New ACT MP Karen Chhour says her experience growing up with homelessness, poverty and abuse led her to the view that the system for looking after vulnerable children remains broken and society needs to take a stand.
In her maiden speech to Parliament she reflected on her own story. Here is the speech in full.
We often don’t have the hard conversations that are needed for many reasons.
They are too hard to hear; and we don’t want to face the truth that things are not as they should be.
I have come into this role knowing that I am going to have to have some of these hard conversations about the care of our children in this country.
In an Ideal world we would not need someone like me to stand here and say New Zealanders deserve better.
Unfortunately that’s what I am having to do.
I have watched over the years as governments past and present tip toe around issues that are so important to the average New Zealander.
I have waited for a government that had the courage to stand up and start saying what needed to be said.
Unfortunately this never seems to happen.
For years I never really told my own story as I was ashamed of it.
As I got older I realised unless we are honest with ourselves about our past we cannot move forward.
So here it goes.
I was born in Australia and brought to New Zealand by my mother when I was around a year old.
I was taken to live with my grandparents in Kaeo. Life was simple.
Power and running water was not a thing, unfortunately neither was indoor plumbing.
But I was in a loving environment, which was the most important thing.
I was moved to Auckland to live with my mother when it was time for me to start school.
This is when life as I knew it changed.
My mother had just married and was starting a new life and now they were taking on a child they didn’t really know at all.
To the outside world we looked like the perfect family.
But unfortunately nothing could have been further from the truth.
Life had got so bad that by the age of nine I didn’t think I was going to survive to the age of 10.
It was around this time I ran away from home and cried out for help, and this was my first experience with Child Youth and Family.
Unfortunately my cries for help went unheard and I was sent back into the same situation I ran away from.
Around this time my mother’s marriage was ending and she eventually ended up on the DPB.
What was going on at home was affecting me in my day-to-day life in many ways.
I was quiet and reserved and easily upset. This made me a target for bullies.
The bullying got so bad in intermediate that it was decided it was best for me to leave rather than dealing with the problem.
How often have we heard that?
I felt alone, with nowhere to turn in a system that had let me down in so many ways.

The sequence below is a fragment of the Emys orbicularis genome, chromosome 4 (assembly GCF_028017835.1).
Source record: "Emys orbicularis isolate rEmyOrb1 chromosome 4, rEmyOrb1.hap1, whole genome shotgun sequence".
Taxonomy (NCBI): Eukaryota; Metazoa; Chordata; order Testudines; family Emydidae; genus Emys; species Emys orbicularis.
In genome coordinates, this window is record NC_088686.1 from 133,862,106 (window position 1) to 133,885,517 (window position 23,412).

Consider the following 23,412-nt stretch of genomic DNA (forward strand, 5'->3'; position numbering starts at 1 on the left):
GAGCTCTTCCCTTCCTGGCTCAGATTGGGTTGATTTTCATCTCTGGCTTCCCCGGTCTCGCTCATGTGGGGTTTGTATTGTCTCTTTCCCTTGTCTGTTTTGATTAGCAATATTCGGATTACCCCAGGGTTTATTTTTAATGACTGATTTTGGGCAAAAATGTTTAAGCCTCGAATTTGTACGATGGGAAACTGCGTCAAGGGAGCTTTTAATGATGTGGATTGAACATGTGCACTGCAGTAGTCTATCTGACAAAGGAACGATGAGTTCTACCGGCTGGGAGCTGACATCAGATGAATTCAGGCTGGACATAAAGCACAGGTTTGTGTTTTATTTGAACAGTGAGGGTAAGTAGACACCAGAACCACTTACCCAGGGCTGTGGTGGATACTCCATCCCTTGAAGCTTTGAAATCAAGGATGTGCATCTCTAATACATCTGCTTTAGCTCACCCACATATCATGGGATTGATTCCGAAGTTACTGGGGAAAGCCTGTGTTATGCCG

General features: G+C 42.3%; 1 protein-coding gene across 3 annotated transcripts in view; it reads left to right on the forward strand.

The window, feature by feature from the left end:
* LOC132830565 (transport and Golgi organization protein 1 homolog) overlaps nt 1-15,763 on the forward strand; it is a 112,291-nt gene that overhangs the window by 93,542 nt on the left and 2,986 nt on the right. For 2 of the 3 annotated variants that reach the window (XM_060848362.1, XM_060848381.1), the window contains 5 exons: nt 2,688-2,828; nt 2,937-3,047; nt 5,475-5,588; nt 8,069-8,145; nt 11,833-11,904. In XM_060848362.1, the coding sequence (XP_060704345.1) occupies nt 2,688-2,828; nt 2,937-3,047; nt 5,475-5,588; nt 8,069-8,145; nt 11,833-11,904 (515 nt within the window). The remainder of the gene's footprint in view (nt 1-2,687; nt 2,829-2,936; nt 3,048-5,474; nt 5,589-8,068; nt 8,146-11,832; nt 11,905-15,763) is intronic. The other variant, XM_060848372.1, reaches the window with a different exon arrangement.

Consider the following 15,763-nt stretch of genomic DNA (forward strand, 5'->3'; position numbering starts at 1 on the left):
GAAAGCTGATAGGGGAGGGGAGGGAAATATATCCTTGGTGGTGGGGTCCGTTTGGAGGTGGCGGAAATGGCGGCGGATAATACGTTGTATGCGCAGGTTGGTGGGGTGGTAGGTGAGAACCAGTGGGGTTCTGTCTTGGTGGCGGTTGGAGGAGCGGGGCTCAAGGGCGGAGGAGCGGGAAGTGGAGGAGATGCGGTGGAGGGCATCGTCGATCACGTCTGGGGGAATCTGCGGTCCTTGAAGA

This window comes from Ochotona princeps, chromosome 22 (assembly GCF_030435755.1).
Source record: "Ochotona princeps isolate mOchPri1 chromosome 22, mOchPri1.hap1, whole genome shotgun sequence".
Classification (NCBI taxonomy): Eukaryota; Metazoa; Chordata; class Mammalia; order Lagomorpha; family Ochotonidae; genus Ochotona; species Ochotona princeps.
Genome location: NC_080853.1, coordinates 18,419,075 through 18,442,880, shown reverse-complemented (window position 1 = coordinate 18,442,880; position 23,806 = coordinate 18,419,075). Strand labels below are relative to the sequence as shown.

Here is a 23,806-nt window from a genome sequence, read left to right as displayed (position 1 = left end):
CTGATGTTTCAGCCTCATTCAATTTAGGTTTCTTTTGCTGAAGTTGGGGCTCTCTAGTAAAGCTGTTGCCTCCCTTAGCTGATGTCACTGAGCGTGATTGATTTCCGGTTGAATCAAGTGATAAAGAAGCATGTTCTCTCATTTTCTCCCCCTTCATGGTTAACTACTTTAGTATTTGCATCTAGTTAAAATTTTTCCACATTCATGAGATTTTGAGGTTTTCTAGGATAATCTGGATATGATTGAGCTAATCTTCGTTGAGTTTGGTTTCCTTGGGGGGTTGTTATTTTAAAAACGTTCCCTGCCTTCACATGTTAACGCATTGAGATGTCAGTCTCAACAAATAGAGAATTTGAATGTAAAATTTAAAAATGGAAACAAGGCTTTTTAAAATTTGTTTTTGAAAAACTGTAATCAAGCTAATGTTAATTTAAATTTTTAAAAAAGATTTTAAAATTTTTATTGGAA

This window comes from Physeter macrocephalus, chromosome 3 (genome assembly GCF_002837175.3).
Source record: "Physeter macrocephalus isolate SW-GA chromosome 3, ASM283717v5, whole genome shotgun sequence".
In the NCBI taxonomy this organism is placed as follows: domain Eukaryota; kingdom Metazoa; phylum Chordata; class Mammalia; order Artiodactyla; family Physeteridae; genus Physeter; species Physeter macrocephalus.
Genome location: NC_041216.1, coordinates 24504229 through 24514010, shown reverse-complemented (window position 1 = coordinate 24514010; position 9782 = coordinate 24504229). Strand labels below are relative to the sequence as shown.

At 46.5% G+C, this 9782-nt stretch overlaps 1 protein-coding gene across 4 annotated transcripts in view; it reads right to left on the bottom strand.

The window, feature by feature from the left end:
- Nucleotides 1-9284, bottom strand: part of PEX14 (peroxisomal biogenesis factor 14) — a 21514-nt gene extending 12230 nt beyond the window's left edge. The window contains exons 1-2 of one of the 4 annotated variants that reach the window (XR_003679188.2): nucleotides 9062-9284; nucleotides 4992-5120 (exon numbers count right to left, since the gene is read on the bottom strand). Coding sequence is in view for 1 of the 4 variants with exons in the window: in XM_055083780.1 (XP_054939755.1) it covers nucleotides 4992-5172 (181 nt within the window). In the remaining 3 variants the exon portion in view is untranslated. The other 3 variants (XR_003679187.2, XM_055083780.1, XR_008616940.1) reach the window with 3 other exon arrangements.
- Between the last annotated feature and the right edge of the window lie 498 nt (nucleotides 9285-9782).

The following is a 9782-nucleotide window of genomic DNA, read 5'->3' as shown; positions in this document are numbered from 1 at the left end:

So I kept to myself and tried hard to stay unnoticed.
By this stage of my life my mental health was in the toilet.
I was at the point where I didn’t know whether I wanted to wake up the next day.
The simple truth is I was at rock bottom.
This is when a lady by the name of Donna noticed something was not right.
She came to me and asked a simple question, “Are you okay?” Donna offered me a lifeline that day – one I knew I had to choose.
One night I ran and ended up on her doorstep with just the shirt on my back and she took me in, no questions asked.
Now came my second experience with the system.
They organised family group conferences to try and find members of the family that would take me in.
My mental health did not seem to be a concern to them. I was made to feel like a burden.
Their questions made me feel I was to blame and being labelled a troublemaker.
Time went by and even though I loved living at Donna and Clarke’s I knew I couldn’t stay there forever.
So I started to ask questions.
This is when a social worker told me “I’m sorry, but none of your family wants you”.
I asked whether I could go back to my grandmother and I was told “your grandmother doesn’t want to take you again – it’s too hard for her”.
I spent years resenting my grandmother for this.
It is only when I got older that I found out she had begged social services to take me, only to be told that she was too old.
Can you imagine being a child and hearing from a social worker that nobody – not even your own family – wants you?
I have lived with these words my whole life.
The system needs to learn that children are not just a number or a problem to be gotten rid of.
They have minds and hearts of their own and our words can break them.
Eventually I was placed with a family member that did their best, but I always knew that I was forced on them and I never felt welcome.
I was a teen moving around from relative’s houses to friend’s couches and back with my mother when I had nowhere else to go.
I was bounced from pillar to post, and by the time I was 14 I had moved schools seven times.
I could not keep up, so I did what so many have done before – I simply dropped out.
I got a job, saved what I could and eventually moved into a flat and became completely independent.
I worked the graveyard shifts at McDonald’s, while I tried to continue my education by day doing a course.
I drank a bit and cried a lot, but I was doing okay.
One night I promised myself that if I ever had a family of my own I would never allow them to go through what I went through.
Yes, I made mistakes, I was young.
But it was then that I decided I would take on every opportunity that I could to try and better myself.
I have worked hard over the years to make something of my life that my children can be proud of.
It has not always been easy and I am grateful to my husband Meng who has stood by me through the tough times.
We started our family earlier than expected, having our first child at 18.
Meng found a job as a compressor mechanic and supported me while I searched for work.
Once the baby was born I worked nights at any job I could find.
Eventually Meng managed to find an apprenticeship in telecommunications, and that apprenticeship has led to so many opportunities for us.
I won’t pretend it was easy.
The hours were long and the income was low but he is now a project manager in his field.
Marriage came and then a second child.
Then a year later we had saved enough for our first home.
It wasn’t much, but it was ours.
And it was so much more than a house.
It was the happy home that I had never had.
Two more children followed, and we ended up living there for 15 years until we could finally afford the house we are in now.
I worked many jobs over the years to help where I could, but all I wanted was to be home for my kids.